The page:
Grass Deal May Clear Air Roskelley’s Smoke Compromise Would Pay Growers Who Don’t Burn, Make Activists Stop Seeking Total Ban
Spokane County Commissioner John Roskelley is trying for a Solomon-like solution to the bitter debate over bluegrass field burning.
On Monday, Roskelley invited seed growers and clean air activists to hammer out a regional compromise aimed at reducing grass smoke in Washington and Idaho this summer.
His challenge to the industry: Convince growers in north Spokane County and on North Idaho’s Rathdrum Prairie to snuff field burning in exchange for subsidies to cover the added expense of growing seed without burning.
His pitch to clean air activists: Stop pushing for a countywide burning ban and focus on the worst of the smoke pollution problems in the Spokane-Coeur d’Alene corridor.
Roskelley’s proposal is “a bold, imaginative proposal that’s definitely worth considering,” said Eric Skelton, Spokane County Air Pollution Control Authority director.
It does little good to impose only a Spokane County solution when the smoke problem is regional, Roskelley said.
“I’m looking to clean up the Spokane airshed as soon as possible. If you don’t stop Rathdrum Prairie burning, you’re not going to solve a thing,” he said.
The Spokane airshed - an area dependent on a single air mass and affected by the same sources of air pollution - stretches from Spokane to Coeur d’Alene and north to Bonners Ferry, Idaho, according to a Geographical Information Services map Roskelley brought to the meeting.
Smoke from 2,000 acres of bluegrass fields in north Spokane County and 7,000 acres on Rathdrum Prairie is most likely to foul Spokane’s air and spread a hazy cloud over lakes and resorts, he said.
The largest area of grass fields, 23,000 acres in southern Spokane County, is torched only when winds are blowing south, away from the metropolitan area.
Under Roskelley’s proposal, farmers who burn in southern Spokane County would not be subject to new rules curtailing burning - unless their smoke intrudes into Spokane.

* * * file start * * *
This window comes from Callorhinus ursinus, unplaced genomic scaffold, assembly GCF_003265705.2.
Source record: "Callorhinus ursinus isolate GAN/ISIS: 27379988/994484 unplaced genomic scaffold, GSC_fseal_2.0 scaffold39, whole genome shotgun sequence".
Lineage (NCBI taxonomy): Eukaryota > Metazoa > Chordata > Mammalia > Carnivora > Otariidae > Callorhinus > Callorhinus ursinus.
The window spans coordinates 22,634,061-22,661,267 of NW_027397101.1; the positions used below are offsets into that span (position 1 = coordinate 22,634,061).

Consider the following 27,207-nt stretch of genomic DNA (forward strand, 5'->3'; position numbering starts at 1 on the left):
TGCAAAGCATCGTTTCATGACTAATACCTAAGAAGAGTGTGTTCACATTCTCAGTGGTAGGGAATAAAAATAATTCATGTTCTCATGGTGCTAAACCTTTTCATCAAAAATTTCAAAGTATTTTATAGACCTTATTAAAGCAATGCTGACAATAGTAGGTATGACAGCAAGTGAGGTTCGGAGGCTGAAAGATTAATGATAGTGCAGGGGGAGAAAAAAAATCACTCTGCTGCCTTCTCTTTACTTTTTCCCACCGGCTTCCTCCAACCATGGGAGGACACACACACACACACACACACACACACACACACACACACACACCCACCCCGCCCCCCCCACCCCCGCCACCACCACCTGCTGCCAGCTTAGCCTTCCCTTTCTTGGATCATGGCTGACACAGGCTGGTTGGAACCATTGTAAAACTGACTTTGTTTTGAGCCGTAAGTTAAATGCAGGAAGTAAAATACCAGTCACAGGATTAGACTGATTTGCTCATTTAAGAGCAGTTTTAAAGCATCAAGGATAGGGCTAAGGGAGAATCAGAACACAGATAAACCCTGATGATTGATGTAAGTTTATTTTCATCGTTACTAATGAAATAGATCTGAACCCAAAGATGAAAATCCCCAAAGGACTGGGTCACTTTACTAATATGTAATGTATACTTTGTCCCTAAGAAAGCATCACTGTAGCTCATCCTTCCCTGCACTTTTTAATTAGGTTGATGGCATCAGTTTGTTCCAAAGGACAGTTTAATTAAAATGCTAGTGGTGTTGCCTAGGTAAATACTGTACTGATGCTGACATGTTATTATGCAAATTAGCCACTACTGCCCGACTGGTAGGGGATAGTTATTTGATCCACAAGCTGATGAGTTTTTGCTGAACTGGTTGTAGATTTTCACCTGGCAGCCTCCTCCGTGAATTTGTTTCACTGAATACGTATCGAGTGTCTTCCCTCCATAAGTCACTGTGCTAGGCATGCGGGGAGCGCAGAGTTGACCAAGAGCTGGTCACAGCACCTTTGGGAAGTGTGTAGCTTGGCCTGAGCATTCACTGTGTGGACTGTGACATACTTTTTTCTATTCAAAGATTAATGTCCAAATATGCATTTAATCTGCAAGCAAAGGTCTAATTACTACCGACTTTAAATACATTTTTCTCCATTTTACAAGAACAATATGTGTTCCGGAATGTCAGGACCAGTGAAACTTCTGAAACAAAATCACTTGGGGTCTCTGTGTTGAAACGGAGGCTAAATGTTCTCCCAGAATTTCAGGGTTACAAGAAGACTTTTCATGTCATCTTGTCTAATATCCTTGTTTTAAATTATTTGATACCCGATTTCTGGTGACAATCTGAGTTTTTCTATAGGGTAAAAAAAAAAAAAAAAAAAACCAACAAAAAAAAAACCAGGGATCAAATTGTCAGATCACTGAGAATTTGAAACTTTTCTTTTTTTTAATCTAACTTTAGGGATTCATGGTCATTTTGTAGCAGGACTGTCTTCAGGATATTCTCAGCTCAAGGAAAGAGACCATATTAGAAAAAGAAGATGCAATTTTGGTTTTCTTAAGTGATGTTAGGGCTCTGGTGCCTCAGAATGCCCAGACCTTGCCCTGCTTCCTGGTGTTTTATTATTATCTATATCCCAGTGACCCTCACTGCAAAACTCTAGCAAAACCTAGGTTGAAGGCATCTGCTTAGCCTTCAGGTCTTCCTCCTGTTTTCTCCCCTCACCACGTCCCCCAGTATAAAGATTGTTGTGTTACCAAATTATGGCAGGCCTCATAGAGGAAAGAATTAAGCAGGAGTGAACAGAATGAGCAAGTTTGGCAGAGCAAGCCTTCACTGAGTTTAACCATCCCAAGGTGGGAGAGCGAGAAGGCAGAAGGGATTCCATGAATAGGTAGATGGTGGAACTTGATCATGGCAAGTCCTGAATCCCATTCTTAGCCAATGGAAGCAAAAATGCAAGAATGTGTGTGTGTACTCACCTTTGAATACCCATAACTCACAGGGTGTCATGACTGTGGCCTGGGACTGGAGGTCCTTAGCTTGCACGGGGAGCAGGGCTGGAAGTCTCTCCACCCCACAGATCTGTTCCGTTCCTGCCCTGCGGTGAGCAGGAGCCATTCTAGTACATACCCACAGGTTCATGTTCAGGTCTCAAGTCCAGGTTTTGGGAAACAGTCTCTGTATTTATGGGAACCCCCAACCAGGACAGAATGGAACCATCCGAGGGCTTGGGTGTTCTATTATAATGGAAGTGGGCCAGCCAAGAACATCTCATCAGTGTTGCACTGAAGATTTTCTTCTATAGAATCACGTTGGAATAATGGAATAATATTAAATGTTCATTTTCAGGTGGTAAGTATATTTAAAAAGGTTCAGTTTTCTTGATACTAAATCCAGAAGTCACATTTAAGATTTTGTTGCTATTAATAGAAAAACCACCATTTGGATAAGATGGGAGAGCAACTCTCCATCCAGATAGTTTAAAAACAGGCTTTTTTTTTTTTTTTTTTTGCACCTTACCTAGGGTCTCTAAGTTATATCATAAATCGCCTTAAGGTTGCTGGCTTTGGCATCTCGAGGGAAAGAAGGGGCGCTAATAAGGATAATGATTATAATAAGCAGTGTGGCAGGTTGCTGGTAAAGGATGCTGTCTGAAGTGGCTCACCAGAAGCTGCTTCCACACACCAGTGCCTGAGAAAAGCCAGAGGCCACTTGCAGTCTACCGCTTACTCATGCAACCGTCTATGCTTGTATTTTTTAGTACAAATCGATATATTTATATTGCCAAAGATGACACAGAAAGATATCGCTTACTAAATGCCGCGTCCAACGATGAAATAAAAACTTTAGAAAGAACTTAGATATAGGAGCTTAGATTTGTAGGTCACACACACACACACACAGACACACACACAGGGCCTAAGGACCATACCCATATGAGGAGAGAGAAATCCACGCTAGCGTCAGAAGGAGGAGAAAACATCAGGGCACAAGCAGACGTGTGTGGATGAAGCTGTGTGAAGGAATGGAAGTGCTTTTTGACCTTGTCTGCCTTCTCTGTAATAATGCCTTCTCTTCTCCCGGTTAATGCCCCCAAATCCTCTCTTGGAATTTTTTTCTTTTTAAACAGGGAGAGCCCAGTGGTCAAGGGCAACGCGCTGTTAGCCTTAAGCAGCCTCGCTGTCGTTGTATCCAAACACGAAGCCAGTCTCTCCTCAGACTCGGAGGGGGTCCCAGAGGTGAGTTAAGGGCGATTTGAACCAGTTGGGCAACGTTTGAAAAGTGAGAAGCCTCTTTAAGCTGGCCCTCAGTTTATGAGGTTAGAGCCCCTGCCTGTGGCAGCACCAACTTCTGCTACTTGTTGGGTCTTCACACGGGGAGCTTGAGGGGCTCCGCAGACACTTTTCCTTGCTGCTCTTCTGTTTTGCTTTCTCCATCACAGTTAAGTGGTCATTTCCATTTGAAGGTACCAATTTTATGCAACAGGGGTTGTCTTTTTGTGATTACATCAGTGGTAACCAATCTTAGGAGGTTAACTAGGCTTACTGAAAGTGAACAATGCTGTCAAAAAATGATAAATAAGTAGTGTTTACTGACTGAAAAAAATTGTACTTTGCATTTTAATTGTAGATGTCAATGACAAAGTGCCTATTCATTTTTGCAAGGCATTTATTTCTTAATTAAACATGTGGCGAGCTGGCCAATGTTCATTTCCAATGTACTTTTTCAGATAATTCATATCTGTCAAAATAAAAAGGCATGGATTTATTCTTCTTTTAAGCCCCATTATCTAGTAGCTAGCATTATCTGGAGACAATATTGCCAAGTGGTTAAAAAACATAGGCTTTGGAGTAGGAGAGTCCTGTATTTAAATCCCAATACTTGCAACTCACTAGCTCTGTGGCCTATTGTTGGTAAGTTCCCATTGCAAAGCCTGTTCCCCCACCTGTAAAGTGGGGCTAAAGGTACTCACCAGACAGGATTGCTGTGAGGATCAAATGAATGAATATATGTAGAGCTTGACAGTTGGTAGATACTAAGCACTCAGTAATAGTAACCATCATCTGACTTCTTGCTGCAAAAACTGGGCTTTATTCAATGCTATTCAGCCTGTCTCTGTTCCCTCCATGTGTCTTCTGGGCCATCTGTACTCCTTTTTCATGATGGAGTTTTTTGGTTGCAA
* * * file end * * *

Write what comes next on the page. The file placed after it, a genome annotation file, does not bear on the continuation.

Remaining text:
Smoke from those southern fields does drift into Spokane on occasion, particularly when a lot of acres are burned at once, Skelton said.
If that happened under Roskelley’s proposal, the growers’ burnable acreage would be cut 20 percent.
Much of the smoke from the southern part of the county wafts into the small towns of the Palouse, Roskelley said.
Clean air activists didn’t like that part of the proposal.
There are 70,000 people in Whitman and Latah counties, including 45,000 in the Pullman-Moscow area, said veterinarian Patricia Hoffman of Save Our Summers.
“That’s a large group to essentially target,” Hoffman said.
Growers also were skeptical.
“We may be able to sell this to our north Spokane people, but I’d probably get shot proposing that in Idaho,” said John Cornwall, Intermountain Grass Growers Association president.
Idaho has much stronger “right to farm” laws than Washington, Cornwall said.
“If I told them, your airshed is part of our airshed and you have to stop burning, they (might) drop out of IGGA,” Cornwall said.
But by the end of the meeting, Cornwall said industry leaders would evaluate the economics of the proposal and talk to Idaho growers.
Wayne Meyer, a Rathdrum bluegrass farmer and Idaho legislator, dismissed the proposal during an interview Monday. He said Washington rules shouldn’t influence what Idaho growers do.
Under the plan, growers in south Spokane County would subsidize a seed price in the no-burn areas that helps cover the additional costs of raising seed without burning. Some public money might also be involved, although Roskelley gave no specifics.
“I’m not saying the proposal doesn’t have merit, or that the Idaho growers wouldn’t accept it,” Cornwall said.
But participants had more questions than answers. Who’d pay the subsidies? What if some but not all of the Idaho growers went along? Can Spokane County and Idaho officials cooperate? Would the proposal violate Washington law by selectively enforcing the Clean Air Act?
“How do we tell an asthmatic in southern Spokane County that we aren’t going to protect him?” asked Tim Connor of Save Our Summers.
Roskelley’s proposal comes just two weeks before SCAPCA’s board is scheduled to decide the fine print of a proposed seven-year phasedown of field burning. Roskelley sits on the five-member board.
If the growers and activists support Roskelley’s idea, it could be the centerpiece of the new regulations SCAPCA will take to public hearings later this year.
If the two sides can’t support his plan, he’ll drop it, Roskelley said.
The state Department of Ecology also is about to start a process that could ultimately ban bluegrass burning statewide.
On Monday, Ecology opens three days of workshops in Spokane to determine whether there’s a viable alternative to field burning. If there is, Ecology has authority under the state Clean Air Act to phase out the practice.
, DataTimes ILLUSTRATION: Graphic: Possible compromise?